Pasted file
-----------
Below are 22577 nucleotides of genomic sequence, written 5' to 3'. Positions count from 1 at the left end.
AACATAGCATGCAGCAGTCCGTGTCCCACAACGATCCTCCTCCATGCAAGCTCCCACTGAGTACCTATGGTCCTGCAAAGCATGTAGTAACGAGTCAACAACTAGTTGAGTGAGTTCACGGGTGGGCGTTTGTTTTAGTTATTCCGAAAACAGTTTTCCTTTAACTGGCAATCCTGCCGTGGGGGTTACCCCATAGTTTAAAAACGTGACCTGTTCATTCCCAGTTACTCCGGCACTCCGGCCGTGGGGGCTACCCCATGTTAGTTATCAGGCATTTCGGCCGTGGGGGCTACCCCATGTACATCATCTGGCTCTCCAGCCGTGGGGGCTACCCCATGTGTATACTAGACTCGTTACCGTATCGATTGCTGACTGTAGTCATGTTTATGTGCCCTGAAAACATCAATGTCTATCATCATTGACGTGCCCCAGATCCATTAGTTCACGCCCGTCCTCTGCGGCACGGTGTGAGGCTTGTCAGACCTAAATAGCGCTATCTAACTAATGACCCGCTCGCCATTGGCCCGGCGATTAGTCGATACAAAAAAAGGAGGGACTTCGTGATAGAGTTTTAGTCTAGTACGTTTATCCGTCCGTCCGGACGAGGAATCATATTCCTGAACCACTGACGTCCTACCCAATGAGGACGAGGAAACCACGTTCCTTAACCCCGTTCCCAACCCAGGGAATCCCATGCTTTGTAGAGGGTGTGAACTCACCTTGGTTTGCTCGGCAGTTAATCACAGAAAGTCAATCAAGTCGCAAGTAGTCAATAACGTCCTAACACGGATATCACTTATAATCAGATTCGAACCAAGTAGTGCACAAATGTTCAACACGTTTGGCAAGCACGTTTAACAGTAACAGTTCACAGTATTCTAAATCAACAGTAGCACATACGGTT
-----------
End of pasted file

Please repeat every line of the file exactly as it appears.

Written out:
Below are 22577 nucleotides of genomic sequence, written 5' to 3'. Positions count from 1 at the left end.
AACATAGCATGCAGCAGTCCGTGTCCCACAACGATCCTCCTCCATGCAAGCTCCCACTGAGTACCTATGGTCCTGCAAAGCATGTAGTAACGAGTCAACAACTAGTTGAGTGAGTTCACGGGTGGGCGTTTGTTTTAGTTATTCCGAAAACAGTTTTCCTTTAACTGGCAATCCTGCCGTGGGGGTTACCCCATAGTTTAAAAACGTGACCTGTTCATTCCCAGTTACTCCGGCACTCCGGCCGTGGGGGCTACCCCATGTTAGTTATCAGGCATTTCGGCCGTGGGGGCTACCCCATGTACATCATCTGGCTCTCCAGCCGTGGGGGCTACCCCATGTGTATACTAGACTCGTTACCGTATCGATTGCTGACTGTAGTCATGTTTATGTGCCCTGAAAACATCAATGTCTATCATCATTGACGTGCCCCAGATCCATTAGTTCACGCCCGTCCTCTGCGGCACGGTGTGAGGCTTGTCAGACCTAAATAGCGCTATCTAACTAATGACCCGCTCGCCATTGGCCCGGCGATTAGTCGATACAAAAAAAGGAGGGACTTCGTGATAGAGTTTTAGTCTAGTACGTTTATCCGTCCGTCCGGACGAGGAATCATATTCCTGAACCACTGACGTCCTACCCAATGAGGACGAGGAAACCACGTTCCTTAACCCCGTTCCCAACCCAGGGAATCCCATGCTTTGTAGAGGGTGTGAACTCACCTTGGTTTGCTCGGCAGTTAATCACAGAAAGTCAATCAAGTCGCAAGTAGTCAATAACGTCCTAACACGGATATCACTTATAATCAGATTCGAACCAAGTAGTGCACAAATGTTCAACACGTTTGGCAAGCACGTTTAACAGTAACAGTTCACAGTATTCTAAATCAACAGTAGCACATACGGTT